There are some not great recordings of two recent workshops available – one on doing a rough first draft of the statement of purpose for grad student grant applications and another on planning to finish your dissertation in the next year.
I’ve been doing a “strategies for suffering-free academic writing” workshop since 2008 for thesis-writing undergraduates and grad students; I’ve offered it at various universities since. Every year there are folks who can’t attend and ask for notes to be made available. Here are the current Powerpoint Slides. Somewhat embarrassingly for me, but perhaps usefully for you, there is also a video recording of the one I offered at Carleton in 2014. The first section is on taking an attitude toward your writing and resisting imposter syndrome, the second is on time and guilt management strategy and “units,” the best writing tool I know, and the third does a quick run-through some specific tactics for working with writing, including a memo plan for guiding supervisors toward useful feedback. The video tracks a slightly older version of the powerpoint slides. The workshop aims to synthesize a number of approaches to writing that hold the understanding that academic writing may always be somewhat painful, but it does not have to produce so much suffering.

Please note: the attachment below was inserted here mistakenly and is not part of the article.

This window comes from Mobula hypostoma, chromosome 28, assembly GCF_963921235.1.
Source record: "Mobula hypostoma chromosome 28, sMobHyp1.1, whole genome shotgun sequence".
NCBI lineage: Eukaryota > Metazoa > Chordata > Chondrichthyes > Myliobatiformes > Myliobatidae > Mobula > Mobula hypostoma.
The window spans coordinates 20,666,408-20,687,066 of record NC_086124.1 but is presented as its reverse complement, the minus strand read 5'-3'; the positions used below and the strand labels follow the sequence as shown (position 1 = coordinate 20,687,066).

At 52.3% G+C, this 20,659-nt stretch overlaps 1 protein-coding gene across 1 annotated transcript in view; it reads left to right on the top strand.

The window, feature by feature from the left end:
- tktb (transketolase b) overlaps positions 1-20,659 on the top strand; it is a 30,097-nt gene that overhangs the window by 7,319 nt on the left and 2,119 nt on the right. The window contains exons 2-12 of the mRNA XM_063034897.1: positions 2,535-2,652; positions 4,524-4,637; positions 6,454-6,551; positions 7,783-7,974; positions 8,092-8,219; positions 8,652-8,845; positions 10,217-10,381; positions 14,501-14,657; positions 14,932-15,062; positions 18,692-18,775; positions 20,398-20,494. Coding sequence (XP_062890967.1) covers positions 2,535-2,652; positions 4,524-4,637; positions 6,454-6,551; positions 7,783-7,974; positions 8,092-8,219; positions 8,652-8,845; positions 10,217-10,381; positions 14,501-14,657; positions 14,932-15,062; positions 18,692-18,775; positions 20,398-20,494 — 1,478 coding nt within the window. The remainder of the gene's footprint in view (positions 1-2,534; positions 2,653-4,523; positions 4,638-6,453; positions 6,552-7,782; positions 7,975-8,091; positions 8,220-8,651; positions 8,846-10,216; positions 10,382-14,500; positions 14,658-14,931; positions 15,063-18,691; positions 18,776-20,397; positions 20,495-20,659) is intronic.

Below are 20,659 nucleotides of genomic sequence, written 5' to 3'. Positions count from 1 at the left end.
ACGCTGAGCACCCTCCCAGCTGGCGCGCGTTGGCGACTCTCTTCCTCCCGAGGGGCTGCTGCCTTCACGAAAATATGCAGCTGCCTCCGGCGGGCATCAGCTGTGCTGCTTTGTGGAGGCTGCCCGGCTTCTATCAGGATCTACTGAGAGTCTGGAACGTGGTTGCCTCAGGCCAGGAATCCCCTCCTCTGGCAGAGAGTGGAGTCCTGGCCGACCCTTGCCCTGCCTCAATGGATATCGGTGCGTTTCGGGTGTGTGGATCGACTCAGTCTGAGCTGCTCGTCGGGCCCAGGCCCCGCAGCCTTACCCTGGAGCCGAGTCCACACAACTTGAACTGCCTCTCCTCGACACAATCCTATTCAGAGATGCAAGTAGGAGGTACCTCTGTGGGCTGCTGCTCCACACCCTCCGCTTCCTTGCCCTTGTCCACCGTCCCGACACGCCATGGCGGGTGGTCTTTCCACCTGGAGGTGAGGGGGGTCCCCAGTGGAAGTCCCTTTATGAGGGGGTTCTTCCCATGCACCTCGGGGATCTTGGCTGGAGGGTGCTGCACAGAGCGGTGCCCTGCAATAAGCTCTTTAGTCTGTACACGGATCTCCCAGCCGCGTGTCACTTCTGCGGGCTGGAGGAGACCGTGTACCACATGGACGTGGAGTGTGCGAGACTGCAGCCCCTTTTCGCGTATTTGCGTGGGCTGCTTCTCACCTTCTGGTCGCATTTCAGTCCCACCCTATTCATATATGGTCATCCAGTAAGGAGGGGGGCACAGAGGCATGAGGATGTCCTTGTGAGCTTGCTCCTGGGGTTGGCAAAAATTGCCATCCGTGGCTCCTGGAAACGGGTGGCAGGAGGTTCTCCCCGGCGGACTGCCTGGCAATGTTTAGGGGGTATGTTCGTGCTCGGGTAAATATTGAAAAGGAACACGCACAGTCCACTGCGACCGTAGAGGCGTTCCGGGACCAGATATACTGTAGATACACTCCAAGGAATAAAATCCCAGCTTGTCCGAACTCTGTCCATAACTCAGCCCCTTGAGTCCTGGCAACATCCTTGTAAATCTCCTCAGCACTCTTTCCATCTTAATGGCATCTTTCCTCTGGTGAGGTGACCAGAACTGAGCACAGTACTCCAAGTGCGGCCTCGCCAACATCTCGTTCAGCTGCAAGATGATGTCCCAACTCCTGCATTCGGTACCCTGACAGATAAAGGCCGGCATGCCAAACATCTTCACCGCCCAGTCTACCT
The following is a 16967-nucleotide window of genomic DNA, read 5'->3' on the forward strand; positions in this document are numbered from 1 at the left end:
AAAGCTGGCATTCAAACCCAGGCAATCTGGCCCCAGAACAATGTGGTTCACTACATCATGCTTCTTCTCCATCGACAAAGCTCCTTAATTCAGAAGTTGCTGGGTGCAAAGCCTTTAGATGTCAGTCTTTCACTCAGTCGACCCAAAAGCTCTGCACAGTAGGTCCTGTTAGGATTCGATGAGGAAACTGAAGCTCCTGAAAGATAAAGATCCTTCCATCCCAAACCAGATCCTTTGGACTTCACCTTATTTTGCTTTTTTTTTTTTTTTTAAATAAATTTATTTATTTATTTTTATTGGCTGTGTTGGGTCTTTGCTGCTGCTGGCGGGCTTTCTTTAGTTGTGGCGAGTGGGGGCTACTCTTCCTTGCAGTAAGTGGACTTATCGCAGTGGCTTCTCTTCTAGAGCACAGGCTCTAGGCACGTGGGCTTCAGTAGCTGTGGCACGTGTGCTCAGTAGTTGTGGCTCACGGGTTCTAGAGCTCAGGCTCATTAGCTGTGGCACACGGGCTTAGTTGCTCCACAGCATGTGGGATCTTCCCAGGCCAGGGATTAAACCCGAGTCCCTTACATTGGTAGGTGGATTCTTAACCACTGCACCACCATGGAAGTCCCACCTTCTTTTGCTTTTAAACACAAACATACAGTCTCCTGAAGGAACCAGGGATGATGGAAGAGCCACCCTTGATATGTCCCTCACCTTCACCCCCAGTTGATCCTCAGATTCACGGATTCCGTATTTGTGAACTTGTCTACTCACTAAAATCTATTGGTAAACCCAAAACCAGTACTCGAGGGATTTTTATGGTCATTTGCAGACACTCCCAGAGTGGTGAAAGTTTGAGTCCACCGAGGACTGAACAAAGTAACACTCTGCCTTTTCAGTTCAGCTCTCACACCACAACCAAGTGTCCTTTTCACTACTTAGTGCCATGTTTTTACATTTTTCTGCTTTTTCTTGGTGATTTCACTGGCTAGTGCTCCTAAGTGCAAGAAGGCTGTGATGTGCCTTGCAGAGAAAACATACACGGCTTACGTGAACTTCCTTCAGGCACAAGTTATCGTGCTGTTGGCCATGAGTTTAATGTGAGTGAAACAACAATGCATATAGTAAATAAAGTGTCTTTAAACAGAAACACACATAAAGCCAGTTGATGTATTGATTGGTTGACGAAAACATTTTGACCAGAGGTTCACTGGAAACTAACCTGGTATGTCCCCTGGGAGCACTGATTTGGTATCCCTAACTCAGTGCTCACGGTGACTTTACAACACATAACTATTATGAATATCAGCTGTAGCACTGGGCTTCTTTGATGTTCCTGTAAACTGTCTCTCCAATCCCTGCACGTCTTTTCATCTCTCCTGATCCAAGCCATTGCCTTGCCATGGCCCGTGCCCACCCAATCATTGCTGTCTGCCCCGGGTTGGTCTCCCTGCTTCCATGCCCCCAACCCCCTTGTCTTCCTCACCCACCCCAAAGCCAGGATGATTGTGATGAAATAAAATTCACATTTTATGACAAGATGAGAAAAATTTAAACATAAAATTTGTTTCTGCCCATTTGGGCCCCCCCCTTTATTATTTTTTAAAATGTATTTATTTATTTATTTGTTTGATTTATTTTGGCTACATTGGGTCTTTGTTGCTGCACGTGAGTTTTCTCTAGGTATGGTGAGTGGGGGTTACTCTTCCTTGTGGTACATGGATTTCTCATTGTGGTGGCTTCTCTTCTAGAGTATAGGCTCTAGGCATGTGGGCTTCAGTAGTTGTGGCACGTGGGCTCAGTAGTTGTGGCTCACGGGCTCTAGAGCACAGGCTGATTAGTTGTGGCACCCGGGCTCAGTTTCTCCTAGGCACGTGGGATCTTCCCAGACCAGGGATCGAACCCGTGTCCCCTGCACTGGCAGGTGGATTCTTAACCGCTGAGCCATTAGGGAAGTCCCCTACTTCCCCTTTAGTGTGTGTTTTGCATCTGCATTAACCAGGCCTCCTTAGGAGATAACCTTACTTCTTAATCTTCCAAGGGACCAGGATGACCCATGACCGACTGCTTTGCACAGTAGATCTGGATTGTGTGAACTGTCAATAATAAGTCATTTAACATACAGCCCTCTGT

I mentioned a number of time-management and other books useful for academics and possibly for non-academic writers, too:
Advice for New Faculty Members, by Robert Boice
The Now Habit: A Strategic Program for Overcoming Procrastination and Enjoying Guilt-Free Play, by Neil Fiore
Do It Tomorrow and Other Secrets of Time Management, by Mark Forster
The Slow Professor: Challenging the Culture of Speed in the Academy, by Maggie Berg and Barbara K. Seeber
What It Is, by Lynda Barry
Here are some useful links I mention in the presentation. (There are many more besides these, and I welcome you to email me if you have suggestions for additions):
“Why Procrastinators Procrastinate”
“Why Writers Are the Worst Procrastinators: The psychological origins of
waiting (… and waiting, and waiting) to work”
“Forget Setting Goals. Focus on This Instead.”